Every day this year, I will be examining the artwork on a single comic book story. Today's artist is Barry Windsor-Smith, and the story is "That Night ..." from Marvel Fanfare #15, which was published by Marvel and is cover dated July 1984. Enjoy!
In the annals of things in comics I don't like very much, the fact that Johnny Storm torments Ben Grimm with practical jokes is one of them (there's a lot about the FF tropes that I despise, which is why I've never been a big FF fan). This story in Marvel Fanfare is an absolute perfect example of that. It's a waste, frankly, of Windsor-Smith's skills as a storyteller. The fact that the art is fantastic makes it even more annoying. If you're Windsor-Smith, and you have 19 (19!!!!) pages to tell a Fantastic Four story, why would you do a lame prank story? Gahhhhh!!!! But the art is very cool, so let's focus on that!
On the first page, Johnny sets his traps for the next day, which he thinks is April Fool's Day. In a stunning twist, we'll see below that it's 31 March and that Johnny is too stupid to read a calendar, another thing that makes me hate the FF (not that I have any affinity for Johnny, but if he were as stupid as some writers make him out to be, they would have dumped his ass a long time ago). This is terrific art, though, so we'll just worry about that. Windsor-Smith shows the preparations in pain-staking detail, and as it's done in the dark, he uses light very well (Windsor-Smith colored this himself). So in Panel 1, we get the curves of the balls colored just enough to give them shape, while in Panel 2, the silver of the coil makes it stand out beautifully against the black behind it. Windsor-Smith use blacks and blues really well in Panel 4, where we see more of Johnny than anyplace on the page, and we get his shadowed face and shadowed body, so we're not quite sure what he's doing but we know it's prankish. Notice, too, the line work, which has become for Windsor-Smith very detailed and almost excessive. He gets away with it, I think, because it never looks haphazard, like some other crazy hatching we've seen - in Panel 4, the lines on Johnny's glove adds shadows without the blacks, contrasting it to the rest of his body, while in Panels 5 and 6, the line work on his gloves gives it more texture, which may or may not be kosher with the idea of a costume made of "unstable molecules," but adds a realistic touch to a superhero outfit, which is always interesting to see.
Windsor-Smith has become very good at body language, as he does really well with how his figures move and react to things. This is a small scene, but Ben's sleepy stumble to the bathroom is excellent, as his foot gets tangled in the sheet and he tries to free himself. In Panel 1, he sticks his foot out and shakes it, and Windsor-Smith, despite showing him from the back, draws him with those hunched shoulders, so that and the trail of the sheet makes it easy to imagine a shuffle across the floor. In Panel 2, we get an overhead view, as Ben tugs on the sheet but can't get himself loose. Panel 3 shows his impatience, as he shreds the sheet without even trying to disentangle himself, and Windsor-Smith does a wonderful job showing that Ben really isn't in the mood for shenanigans (not that he ever is). Just that sequence gives us a lot of information about Ben that, if we didn't know him, is useful - he likes to sleep, he doesn't like getting up, he's impatient, and he's very strong. Windsor-Smith gives us a wonderful Panel 1, too, with the sunlight filtering in through the windows and the frame acting as a slide pointing right at Ben, in case we needed help moving across the page. I love the Beatles poster on the wall - Windsor-Smith, I imagine, is a huge Beatles fan, but a military man like Ben, especially one who grew up in the 1940s and 1950s, would probably loathe the Beatles. It's a nice example of a writer and/or artist putting their own artistic sensibilities into a place I'm not sure it belongs.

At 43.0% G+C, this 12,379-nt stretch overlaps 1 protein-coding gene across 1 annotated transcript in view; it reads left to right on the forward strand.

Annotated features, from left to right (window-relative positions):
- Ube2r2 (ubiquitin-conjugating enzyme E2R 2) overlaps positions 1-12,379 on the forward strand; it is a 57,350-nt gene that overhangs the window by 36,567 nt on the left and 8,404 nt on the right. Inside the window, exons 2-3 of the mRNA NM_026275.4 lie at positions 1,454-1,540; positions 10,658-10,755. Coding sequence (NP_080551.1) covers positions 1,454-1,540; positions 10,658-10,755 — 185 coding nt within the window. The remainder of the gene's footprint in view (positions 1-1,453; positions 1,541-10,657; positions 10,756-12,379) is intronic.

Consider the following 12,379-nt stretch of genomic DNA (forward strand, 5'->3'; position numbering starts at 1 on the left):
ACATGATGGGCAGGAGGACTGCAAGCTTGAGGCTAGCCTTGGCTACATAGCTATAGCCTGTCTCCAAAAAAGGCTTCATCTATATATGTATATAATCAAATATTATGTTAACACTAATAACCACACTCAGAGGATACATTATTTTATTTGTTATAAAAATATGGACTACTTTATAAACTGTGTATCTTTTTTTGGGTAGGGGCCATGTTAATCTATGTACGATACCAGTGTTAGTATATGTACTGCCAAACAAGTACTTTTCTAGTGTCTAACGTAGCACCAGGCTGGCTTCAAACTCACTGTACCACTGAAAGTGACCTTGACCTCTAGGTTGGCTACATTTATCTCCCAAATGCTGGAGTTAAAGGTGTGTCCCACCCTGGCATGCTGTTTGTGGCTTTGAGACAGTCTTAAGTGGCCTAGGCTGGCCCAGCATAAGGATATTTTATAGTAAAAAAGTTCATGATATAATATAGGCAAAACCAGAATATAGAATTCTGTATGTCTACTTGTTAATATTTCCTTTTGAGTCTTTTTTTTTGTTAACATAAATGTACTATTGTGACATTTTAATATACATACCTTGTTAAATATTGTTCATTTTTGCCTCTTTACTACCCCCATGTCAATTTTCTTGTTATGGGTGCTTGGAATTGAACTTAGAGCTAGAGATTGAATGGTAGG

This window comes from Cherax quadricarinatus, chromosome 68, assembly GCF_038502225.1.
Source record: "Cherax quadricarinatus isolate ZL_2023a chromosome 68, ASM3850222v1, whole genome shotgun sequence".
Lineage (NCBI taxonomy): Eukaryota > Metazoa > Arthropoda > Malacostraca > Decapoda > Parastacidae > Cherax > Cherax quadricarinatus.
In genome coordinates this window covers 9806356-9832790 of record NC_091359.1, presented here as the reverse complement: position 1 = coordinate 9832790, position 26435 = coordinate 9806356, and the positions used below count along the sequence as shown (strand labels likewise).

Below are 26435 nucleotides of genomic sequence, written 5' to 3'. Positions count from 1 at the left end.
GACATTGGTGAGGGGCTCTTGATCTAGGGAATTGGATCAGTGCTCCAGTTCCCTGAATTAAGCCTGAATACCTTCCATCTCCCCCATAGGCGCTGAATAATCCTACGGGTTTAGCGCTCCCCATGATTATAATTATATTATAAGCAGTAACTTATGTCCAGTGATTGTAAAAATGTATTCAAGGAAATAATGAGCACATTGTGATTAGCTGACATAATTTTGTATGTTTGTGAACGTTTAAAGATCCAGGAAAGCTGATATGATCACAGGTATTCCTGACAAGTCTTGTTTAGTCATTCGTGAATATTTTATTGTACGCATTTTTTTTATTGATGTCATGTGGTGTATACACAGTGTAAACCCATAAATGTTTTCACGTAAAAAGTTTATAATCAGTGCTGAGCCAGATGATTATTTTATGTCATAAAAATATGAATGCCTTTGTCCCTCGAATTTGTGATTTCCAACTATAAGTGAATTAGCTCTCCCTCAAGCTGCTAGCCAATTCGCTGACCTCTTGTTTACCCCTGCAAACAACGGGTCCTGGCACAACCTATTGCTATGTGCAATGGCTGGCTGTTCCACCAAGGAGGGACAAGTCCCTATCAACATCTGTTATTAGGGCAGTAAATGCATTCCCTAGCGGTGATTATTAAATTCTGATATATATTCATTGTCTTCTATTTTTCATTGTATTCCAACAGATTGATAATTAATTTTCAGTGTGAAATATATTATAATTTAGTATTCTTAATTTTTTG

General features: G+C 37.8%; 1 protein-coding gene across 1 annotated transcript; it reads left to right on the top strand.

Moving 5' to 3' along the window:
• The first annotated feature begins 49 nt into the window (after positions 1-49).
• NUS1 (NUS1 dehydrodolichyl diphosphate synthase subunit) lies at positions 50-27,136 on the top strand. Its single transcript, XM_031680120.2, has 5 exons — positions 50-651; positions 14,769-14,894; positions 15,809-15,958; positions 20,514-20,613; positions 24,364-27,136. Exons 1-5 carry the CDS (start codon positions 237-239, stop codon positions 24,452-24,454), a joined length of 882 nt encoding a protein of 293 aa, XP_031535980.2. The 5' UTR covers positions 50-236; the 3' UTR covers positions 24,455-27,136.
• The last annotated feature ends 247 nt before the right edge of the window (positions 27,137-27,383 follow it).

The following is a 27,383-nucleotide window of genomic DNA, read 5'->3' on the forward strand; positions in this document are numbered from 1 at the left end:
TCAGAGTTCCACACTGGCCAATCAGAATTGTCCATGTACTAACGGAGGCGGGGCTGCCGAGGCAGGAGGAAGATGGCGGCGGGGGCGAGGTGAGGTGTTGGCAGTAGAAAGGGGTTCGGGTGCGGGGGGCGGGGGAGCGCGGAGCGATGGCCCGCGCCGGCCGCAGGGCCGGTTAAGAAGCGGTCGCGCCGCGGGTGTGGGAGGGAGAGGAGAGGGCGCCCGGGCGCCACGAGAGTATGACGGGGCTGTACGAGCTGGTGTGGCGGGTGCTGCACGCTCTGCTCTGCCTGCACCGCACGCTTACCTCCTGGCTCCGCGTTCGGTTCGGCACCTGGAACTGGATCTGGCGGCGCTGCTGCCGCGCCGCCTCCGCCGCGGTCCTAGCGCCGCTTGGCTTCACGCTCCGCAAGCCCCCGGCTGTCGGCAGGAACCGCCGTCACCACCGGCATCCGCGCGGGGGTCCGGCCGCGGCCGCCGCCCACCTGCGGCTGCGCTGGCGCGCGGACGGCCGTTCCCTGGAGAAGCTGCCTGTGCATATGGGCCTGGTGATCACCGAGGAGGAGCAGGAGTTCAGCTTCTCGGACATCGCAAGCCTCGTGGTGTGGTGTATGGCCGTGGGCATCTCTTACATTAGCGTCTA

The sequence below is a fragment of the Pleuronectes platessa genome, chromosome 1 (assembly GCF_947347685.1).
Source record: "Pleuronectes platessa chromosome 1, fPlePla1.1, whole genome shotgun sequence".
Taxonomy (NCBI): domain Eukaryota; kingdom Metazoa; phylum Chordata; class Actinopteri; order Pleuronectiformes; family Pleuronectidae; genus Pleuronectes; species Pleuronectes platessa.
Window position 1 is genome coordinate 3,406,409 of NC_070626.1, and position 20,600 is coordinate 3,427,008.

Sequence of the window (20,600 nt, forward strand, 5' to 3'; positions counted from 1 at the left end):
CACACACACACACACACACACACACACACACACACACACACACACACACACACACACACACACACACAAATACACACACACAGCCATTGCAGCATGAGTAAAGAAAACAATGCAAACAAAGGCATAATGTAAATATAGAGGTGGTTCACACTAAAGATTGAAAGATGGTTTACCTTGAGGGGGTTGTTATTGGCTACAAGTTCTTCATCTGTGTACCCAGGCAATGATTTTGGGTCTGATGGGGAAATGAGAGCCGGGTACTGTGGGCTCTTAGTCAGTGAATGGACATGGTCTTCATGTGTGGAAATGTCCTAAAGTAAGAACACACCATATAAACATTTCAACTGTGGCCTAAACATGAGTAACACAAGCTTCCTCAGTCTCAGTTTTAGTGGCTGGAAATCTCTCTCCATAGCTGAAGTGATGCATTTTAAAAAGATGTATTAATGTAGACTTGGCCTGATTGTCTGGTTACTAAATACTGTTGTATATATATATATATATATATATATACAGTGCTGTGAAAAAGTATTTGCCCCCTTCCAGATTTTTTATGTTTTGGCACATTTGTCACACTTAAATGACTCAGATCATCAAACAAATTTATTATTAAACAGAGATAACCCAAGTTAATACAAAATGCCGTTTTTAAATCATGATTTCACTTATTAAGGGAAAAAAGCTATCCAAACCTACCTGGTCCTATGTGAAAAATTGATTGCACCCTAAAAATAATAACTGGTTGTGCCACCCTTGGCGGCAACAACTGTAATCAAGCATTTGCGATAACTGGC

As we saw in the first scan, Johnny was rigging a spring, and it turns out he put it underneath his pancakes, so when Ben stole the 'cakes, they exploded all over him. (Okay, here's an aside: Back in college, I used to play a lot of hearts. I mean, a lot of hearts. Early in my college life, our RA was a dude who used to love the pancakes in the dining hall. Once, while we were playing one of our many games of hearts - this dude used to clean the younger dudes' clocks regularly, because he was really good - someone asked him what he liked to eat for breakfast in the dining hall. Very seriously, he looked at the guy who asked him and said menacingly, "The cakes is good." We, of course, adopted it as a semi-official hearts motto - we had several, as you're going to find when the same group of about 10 people always get together to play hearts almost every day for four years - and today, if you meet anyone I happened to live with in college, all you have to do is say "The cakes is good" and you'll be accepted into the tribe. You could also call the game of hearts "boats," but that's a whole 'nother story. Basically, I was a huge nerd in college, just like I am today.) Windsor-Smith gives us a tremendous panel of the pancakes blowing up, as it's a lot goofier than we usually think of when we think of Windsor-Smith - the way he draws Ben flying backward is terrific, and the details of the syrup spraying everywhere is very cool. He doesn't get Ben's face into the panel too well, because of the angle, but notice that he opens his mouth in surprise and keeps his eye open - Ben just doesn't know what hit him. The composition of the panel is excellent, too, as Windsor-Smith places the spring in the center so that we focus on it, but because it's a coil, it kind of spins us around the panel so we take in the entire scene. The look of rage on Ben's face in Panel 2 is wonderful, too - Ben, it seems, is probably fairly easy to work with, as he has the giant brow ridge that can be moved with great effect, while his mouth is usually large and doesn't look strange when it's open really wide. Here Windsor-Smith covers half of Ben's face with a pancake, but we can still see the angled brow ridge showing anger, and of course his mouth is wide. Windsor-Smith's wide and flat fingers for Ben look wider and flatter than usual, and it's an interesting look. Notice, too, the line work, which is again plentiful but not, I don't think, excessive. The ring of lines on the pancakes make them look a bit like mushrooms, but that's a minor complaint.